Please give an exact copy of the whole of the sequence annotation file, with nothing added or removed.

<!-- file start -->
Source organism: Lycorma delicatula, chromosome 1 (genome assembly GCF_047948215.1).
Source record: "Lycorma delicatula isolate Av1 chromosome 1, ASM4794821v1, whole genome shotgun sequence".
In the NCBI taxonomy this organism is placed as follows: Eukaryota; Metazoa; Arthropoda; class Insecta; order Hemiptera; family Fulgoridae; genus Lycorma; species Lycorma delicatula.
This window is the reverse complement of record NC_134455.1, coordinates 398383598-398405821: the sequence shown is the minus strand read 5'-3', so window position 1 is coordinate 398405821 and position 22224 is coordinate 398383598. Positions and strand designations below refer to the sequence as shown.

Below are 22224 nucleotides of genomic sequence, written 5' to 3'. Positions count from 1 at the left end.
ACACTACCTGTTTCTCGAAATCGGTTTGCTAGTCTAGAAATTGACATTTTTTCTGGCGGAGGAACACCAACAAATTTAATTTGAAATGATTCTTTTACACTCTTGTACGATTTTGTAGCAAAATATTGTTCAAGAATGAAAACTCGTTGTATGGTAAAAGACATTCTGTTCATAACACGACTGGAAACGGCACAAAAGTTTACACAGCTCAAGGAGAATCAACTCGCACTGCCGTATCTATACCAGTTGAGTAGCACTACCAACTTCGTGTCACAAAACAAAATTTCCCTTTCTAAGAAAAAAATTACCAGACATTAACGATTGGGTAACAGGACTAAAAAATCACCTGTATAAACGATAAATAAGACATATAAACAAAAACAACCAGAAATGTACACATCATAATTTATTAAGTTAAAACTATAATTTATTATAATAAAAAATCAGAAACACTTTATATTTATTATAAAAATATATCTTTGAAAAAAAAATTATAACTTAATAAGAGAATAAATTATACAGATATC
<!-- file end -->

Source organism: Lycorma delicatula, chromosome 1 (genome assembly GCF_047948215.1).
Source record: "Lycorma delicatula isolate Av1 chromosome 1, ASM4794821v1, whole genome shotgun sequence".
In the NCBI taxonomy this organism is placed as follows: Eukaryota; Metazoa; Arthropoda; class Insecta; order Hemiptera; family Fulgoridae; genus Lycorma; species Lycorma delicatula.
This window is the reverse complement of record NC_134455.1, coordinates 398383598-398405821: the sequence shown is the minus strand read 5'-3', so window position 1 is coordinate 398405821 and position 22224 is coordinate 398383598. Positions and strand designations below refer to the sequence as shown.

Below are 22224 nucleotides of genomic sequence, written 5' to 3'. Positions count from 1 at the left end.
ACACTACCTGTTTCTCGAAATCGGTTTGCTAGTCTAGAAATTGACATTTTTTCTGGCGGAGGAACACCAACAAATTTAATTTGAAATGATTCTTTTACACTCTTGTACGATTTTGTAGCAAAATATTGTTCAAGAATGAAAACTCGTTGTATGGTAAAAGACATTCTGTTCATAACACGACTGGAAACGGCACAAAAGTTTACACAGCTCAAGGAGAATCAACTCGCACTGCCGTATCTATACCAGTTGAGTAGCACTACCAACTTCGTGTCACAAAACAAAATTTCCCTTTCTAAGAAAAAAATTACCAGACATTAACGATTGGGTAACAGGACTAAAAAATCACCTGTATAAACGATAAATAAGACATATAAACAAAAACAACCAGAAATGTACACATCATAATTTATTAAGTTAAAACTATAATTTATTATAATAAAAAATCAGAAACACTTTATATTTATTATAAAAATATATCTTTGAAAAAAAAATTATAACTTAATAAGAGAATAAATTATACAGATATC